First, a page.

Agatha Emeadi, Clement Adeyi
The Oluwo of Iwo, Oba AbdulRasheed Akanbi, has cautioned those stocking the drumbeat of war to have a rethink in the interest of the nation.
The monarch made the call against the backdrop of the sharp reaction of the Yoruba to the growing level of insecurity in the Southwest, saying his concern was informed by his unpalatable experience during the Liberian war, where he fought on the side of Charles Taylor.
Oba Akanbi’s concern followed the recent letter written by the Alaafin of Oyo, Oba Lamidi Adeyemi, to President Muhammadu Buhari. While acknowledging the concern expressed by the revered monarch in his letter, he said self-help would only aggravate the current security challenge facing the country rather than solving it. Instead, he stressed the need for collective action of all stakeholders to the problem of insecurity prevalent in all zones of the country.
He said: “I am not undermining the intention of the Alaafin but as a war veteran, I am in the best position to offer appropriate advice. If I keep quiet over it and something untoward happens tomorrow, I would be an irresponsible traditional ruler. I am repeating it that the cost of war is usually heavier than the cost of settlement.
“Parents would run for safety abandoning their children and property. Women and female children would be subjected to rape before their husbands and fathers with the fathers watching helplessly. I know what I passed through during Liberian War fighting on the side of Charles taylor. That is the more reason I will not subscribe to any call which encourages taking up arm to settle the insecurity problem which the entire country is currently facing.”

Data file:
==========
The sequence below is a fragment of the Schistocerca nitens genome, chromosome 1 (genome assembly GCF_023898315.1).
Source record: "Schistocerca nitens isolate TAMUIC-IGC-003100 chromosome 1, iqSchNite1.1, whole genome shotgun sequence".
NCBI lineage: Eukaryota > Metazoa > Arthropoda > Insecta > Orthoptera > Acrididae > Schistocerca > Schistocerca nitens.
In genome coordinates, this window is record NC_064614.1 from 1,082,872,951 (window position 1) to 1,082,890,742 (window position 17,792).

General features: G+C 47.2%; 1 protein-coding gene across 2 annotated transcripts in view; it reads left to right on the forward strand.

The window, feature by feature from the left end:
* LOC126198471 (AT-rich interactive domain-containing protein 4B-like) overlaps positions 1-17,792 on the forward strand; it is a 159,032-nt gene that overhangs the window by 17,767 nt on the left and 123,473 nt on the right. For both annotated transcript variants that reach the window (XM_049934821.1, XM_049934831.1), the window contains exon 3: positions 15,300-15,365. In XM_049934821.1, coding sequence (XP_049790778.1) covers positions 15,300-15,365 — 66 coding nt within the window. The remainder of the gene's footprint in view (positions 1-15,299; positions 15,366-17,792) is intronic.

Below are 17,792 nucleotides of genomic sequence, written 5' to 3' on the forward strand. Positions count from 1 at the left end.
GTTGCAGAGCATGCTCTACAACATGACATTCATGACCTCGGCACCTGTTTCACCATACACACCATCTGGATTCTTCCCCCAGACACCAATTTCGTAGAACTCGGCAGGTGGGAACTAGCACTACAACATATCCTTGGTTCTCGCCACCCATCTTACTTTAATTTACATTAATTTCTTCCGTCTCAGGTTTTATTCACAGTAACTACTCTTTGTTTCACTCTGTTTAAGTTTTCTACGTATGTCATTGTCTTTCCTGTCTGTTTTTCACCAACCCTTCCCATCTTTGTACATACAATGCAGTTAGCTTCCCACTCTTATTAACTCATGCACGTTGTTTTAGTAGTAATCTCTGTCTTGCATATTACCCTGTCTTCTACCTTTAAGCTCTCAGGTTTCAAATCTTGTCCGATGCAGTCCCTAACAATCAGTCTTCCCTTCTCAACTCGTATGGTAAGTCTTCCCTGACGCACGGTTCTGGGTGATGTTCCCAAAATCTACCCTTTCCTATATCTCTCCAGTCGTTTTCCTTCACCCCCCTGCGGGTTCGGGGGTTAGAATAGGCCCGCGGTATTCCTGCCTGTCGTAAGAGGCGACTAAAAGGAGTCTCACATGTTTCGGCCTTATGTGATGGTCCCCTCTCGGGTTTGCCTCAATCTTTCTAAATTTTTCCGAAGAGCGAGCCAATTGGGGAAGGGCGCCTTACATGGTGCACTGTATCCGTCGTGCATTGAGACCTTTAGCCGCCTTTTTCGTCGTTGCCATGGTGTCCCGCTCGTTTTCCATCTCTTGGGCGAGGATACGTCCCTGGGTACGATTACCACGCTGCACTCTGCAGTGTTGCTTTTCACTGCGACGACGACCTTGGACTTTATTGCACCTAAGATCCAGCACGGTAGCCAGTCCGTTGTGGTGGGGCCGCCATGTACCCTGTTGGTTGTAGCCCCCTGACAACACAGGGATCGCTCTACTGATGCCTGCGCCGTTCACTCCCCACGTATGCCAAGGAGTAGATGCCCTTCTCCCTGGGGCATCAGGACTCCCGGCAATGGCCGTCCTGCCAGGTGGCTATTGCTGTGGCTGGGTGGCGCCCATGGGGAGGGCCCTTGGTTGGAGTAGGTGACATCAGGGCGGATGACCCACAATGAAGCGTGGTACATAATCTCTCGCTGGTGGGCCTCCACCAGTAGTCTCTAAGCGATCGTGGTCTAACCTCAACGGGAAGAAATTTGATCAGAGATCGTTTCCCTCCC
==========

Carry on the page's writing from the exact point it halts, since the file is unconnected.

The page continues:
This is as he called on President Muhammadu Buhari to be more proactive in his approach to the farmer/herdsmen clashes, noting that Yoruba and Fulani had enjoyed a good relationship for over 100 years.
In an open letter written to the President, the monarch suggested that the “Federal Government should enforce compulsory free education to Fulani children to secondary school level. This, he said, was a panacea to checkmate the elements hell-bent on tarnishing the image of the Fulani among other ethnic nationalities.